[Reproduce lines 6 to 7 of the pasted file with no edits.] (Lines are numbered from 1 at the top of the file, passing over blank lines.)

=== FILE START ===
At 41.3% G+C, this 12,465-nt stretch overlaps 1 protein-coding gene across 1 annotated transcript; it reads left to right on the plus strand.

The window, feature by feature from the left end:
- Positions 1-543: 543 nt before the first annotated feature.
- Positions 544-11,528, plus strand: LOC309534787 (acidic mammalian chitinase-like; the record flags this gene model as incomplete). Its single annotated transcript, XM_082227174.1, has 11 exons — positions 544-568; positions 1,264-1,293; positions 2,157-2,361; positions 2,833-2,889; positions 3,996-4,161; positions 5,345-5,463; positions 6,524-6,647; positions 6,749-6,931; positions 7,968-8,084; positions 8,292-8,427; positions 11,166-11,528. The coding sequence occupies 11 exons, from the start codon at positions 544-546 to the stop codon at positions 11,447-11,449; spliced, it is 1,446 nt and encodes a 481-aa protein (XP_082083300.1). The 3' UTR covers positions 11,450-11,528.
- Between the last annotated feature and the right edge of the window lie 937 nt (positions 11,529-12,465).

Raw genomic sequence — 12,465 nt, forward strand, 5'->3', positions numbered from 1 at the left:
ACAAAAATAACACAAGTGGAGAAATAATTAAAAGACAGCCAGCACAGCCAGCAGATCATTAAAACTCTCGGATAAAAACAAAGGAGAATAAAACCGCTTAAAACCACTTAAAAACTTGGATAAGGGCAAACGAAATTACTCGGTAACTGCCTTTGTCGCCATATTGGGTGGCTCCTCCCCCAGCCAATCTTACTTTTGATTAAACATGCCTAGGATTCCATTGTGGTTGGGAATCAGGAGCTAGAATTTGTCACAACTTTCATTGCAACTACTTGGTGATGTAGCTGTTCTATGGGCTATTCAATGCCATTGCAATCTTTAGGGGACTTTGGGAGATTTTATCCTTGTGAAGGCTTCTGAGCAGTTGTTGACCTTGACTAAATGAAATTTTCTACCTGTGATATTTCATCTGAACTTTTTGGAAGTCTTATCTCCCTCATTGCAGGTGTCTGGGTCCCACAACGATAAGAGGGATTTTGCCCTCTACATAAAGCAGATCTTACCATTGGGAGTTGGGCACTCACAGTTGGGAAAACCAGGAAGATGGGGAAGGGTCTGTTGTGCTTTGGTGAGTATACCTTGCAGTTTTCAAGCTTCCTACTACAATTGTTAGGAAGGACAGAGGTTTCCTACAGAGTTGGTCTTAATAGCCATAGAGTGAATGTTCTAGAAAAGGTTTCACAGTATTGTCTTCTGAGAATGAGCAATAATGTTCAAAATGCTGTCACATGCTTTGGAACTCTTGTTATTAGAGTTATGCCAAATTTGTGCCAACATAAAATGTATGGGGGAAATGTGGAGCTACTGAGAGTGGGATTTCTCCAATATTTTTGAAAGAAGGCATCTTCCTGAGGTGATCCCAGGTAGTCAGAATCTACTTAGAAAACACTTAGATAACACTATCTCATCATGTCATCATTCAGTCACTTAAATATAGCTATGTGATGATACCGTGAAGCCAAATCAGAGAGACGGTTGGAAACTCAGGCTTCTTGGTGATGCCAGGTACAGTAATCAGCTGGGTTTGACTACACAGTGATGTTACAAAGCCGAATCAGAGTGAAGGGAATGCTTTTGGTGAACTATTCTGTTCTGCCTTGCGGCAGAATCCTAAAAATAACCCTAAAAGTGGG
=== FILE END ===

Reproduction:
Raw genomic sequence — 12,465 nt, forward strand, 5'->3', positions numbered from 1 at the left:
ACAAAAATAACACAAGTGGAGAAATAATTAAAAGACAGCCAGCACAGCCAGCAGATCATTAAAACTCTCGGATAAAAACAAAGGAGAATAAAACCGCTTAAAACCACTTAAAAACTTGGATAAGGGCAAACGAAATTACTCGGTAACTGCCTTTGTCGCCATATTGGGTGGCTCCTCCCCCAGCCAATCTTACTTTTGATTAAACATGCCTAGGATTCCATTGTGGTTGGGAATCAGGAGCTAGAATTTGTCACAACTTTCATTGCAACTACTTGGTGATGTAGCTGTTCTATGGGCTATTCAATGCCATTGCAATCTTTAGGGGACTTTGGGAGATTTTATCCTTGTGAAGGCTTCTGAGCAGTTGTTGACCTTGACTAAATGAAATTTTCTACCTGTGATATTTCATCTGAACTTTTTGGAAGTCTTATCTCCCTCATTGCAGGTGTCTGGGTCCCACAACGATAAGAGGGATTTTGCCCTCTACATAAAGCAGATCTTACCATTGGGAGTTGGGCACTCACAGTTGGGAAAACCAGGAAGATGGGGAAGGGTCTGTTGTGCTTTGGTGAGTATACCTTGCAGTTTTCAAGCTTCCTACTACAATTGTTAGGAAGGACAGAGGTTTCCTACAGAGTTGGTCTTAATAGCCATAGAGTGAATGTTCTAGAAAAGGTTTCACAGTATTGTCTTCTGAGAATGAGCAATAATGTTCAAAATGCTGTCACATGCTTTGGAACTCTTGTTATTAGAGTTATGCCAAATTTGTGCCAACATAAAATGTATGGGGGAAATGTGGAGCTACTGAGAGTGGGATTTCTCCAATATTTTTGAAAGAAGGCATCTTCCTGAGGTGATCCCAGGTAGTCAGAATCTACTTAGAAAACACTTAGATAACACTATCTCATCATGTCATCATTCAGTCACTTAAATATAGCTATGTGATGATACCGTGAAGCCAAATCAGAGAGACGGTTGGAAACTCAGGCTTCTTGGTGATGCCAGGTACAGTAATCAGCTGGGTTTGACTACACAGTGATGTTACAAAGCCGAATCAGAGTGAAGGGAATGCTTTTGGTGAACTATTCTGTTCTGCCTTGCGGCAGAATCCTAAAAATAACCCTAAAAGTGGG